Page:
On April 25, 2016, the City of Cleveland agreed to a $6 million payment to settle the federal civil rights lawsuit that arose from the tragic death of Tamir Rice. This settlement has received extensive coverage in the national and local press.
The City of Cleveland has agreed to payment of $6 million to settle the federal civil rights lawsuit involving the tragic death of Tamir Rice. Although historic in financial terms, no amount of money can adequately compensate for the loss of a life. Tamir was 12 years old when he was shot and killed by police — a young boy with his entire life ahead of him, full of potential and promise.
In a situation such as this, there is no such thing as closure or justice. Nothing will bring Tamir back. His unnecessary and premature death leaves a gaping hole for those who knew and loved him that can never be filled.
Regrettably, Tamir’s death is not an isolated event. The problem of police violence, especially in communities of color, is a crisis plaguing our nation. It is the sincere hope of the Rice family that Tamir’s death will stimulate a movement for genuine change in our society and our nation’s policing so that no family ever has to suffer a tragedy such as this again.
New York City and State have agreed to pay $23.78 million to Michael Cosme and Carlos Perez, who were wrongfully convicted and incarcerated for 18 years for two 1995 murders in which neither man had any involvement. Mr. Cosme and Mr. Perez will each receive $8 million from New York City, in addition to $3.89 million previously paid by New York State, for a total of $11.89 million each in settlements.
Mr. Cosme and Mr. Perez were jointly indicted with five other individuals for the 1995 murders of a livery taxi driver and a FedEx employee, despite the absence of any physical evidence connecting them to the crimes. A 2012 investigation by federal authorities revealed that the taxi driver’s murder had actually been committed by two gang members whose names came up repeatedly during the NYPD’s 1995 investigation but who were never pursued as suspects. The revelation that the two gang members had previously confessed to committing the taxi driver murder—without any involvement by any of the six people convicted—led to the recantation of a central witness in the FedEx case, who claimed that her trial testimony had been coerced and manufactured by NYPD detectives. After using this new information to help free Mr. Cosme and Mr. Perez from prison in 2013, ECBA attorneys Earl S. Ward, Elizabeth S. Saylor, and David A. Lebowitz represented the men in civil litigation against the City and State along with co-counsel Julia Kuan of Romano & Kuan, PLLC.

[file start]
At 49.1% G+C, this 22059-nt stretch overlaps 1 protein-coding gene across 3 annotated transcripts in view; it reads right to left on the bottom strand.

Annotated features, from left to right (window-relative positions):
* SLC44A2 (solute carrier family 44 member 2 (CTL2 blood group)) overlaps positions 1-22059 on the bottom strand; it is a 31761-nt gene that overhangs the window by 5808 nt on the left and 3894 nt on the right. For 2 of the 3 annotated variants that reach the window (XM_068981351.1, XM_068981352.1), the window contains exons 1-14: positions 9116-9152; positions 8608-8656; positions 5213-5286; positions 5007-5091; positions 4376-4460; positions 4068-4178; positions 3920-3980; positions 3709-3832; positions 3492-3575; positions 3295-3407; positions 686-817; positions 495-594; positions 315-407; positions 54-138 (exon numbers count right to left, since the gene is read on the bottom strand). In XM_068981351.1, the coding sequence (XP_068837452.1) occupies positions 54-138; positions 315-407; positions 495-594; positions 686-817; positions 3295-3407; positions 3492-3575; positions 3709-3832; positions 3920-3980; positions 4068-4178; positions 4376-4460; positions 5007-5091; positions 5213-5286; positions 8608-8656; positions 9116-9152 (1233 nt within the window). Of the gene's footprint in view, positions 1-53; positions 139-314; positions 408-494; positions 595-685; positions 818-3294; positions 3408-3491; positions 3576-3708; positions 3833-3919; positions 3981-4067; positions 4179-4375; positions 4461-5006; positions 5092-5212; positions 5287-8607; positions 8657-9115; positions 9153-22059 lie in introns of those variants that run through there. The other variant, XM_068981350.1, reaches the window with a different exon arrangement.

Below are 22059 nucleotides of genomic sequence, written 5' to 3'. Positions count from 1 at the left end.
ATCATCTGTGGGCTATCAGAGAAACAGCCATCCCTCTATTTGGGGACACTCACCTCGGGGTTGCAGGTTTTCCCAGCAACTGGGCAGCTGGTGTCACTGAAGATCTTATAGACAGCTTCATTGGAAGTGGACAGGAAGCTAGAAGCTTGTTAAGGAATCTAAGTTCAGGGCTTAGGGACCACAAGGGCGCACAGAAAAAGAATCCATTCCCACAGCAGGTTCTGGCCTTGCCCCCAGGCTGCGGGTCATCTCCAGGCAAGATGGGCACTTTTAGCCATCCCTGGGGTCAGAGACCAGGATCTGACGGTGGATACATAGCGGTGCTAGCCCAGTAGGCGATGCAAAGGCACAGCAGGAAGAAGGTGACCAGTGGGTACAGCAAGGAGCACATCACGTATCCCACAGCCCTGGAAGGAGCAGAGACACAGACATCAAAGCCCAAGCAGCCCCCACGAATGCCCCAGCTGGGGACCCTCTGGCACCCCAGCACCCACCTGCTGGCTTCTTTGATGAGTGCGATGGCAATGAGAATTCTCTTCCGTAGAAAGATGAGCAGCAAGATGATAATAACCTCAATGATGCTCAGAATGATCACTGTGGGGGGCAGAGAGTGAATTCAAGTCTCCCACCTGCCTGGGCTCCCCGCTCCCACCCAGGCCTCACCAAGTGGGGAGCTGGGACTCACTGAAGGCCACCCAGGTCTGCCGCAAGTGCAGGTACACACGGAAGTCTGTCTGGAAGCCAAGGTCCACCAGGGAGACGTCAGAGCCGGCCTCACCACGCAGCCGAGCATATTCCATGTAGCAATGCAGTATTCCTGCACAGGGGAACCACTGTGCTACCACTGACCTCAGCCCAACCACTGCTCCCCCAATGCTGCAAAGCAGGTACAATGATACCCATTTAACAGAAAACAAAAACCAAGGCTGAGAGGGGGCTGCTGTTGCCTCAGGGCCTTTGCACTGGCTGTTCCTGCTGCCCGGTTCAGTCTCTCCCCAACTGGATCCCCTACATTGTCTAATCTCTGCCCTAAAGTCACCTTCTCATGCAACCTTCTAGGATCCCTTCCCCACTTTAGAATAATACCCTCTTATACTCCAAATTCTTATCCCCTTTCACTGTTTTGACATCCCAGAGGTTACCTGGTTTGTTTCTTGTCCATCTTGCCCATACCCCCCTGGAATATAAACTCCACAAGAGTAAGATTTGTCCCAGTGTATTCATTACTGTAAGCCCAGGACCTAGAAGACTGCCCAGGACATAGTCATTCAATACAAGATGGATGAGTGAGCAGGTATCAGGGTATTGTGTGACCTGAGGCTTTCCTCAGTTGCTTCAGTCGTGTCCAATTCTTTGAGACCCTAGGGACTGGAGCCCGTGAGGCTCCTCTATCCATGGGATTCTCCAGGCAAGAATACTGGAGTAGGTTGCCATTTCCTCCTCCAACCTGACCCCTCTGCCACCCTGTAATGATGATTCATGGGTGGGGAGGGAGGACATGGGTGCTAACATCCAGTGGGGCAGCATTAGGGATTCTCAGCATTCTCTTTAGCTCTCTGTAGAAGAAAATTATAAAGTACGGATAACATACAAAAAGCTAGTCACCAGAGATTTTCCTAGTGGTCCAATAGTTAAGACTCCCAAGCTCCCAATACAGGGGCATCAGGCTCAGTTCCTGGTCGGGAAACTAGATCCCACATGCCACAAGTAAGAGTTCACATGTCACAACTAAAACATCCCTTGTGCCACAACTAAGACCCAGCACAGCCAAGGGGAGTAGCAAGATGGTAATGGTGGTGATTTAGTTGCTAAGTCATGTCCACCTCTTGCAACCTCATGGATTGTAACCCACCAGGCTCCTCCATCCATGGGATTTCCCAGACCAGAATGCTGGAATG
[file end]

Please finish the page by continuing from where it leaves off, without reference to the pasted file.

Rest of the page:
ECBA and Romano & Kuan previously obtained $6.7 million in settlements from the City and State on behalf of the estate of Israel Vasquez, one of the other individuals wrongly accused of the same two 1995 murders, who spent over 12 years in prison before his conviction was overturned due to the insufficiency of the evidence against him. The team has thus recovered over $30 million for these three families in connection with this tragic case. The New York Times and the New York Daily News, among other publications, covered the settlements.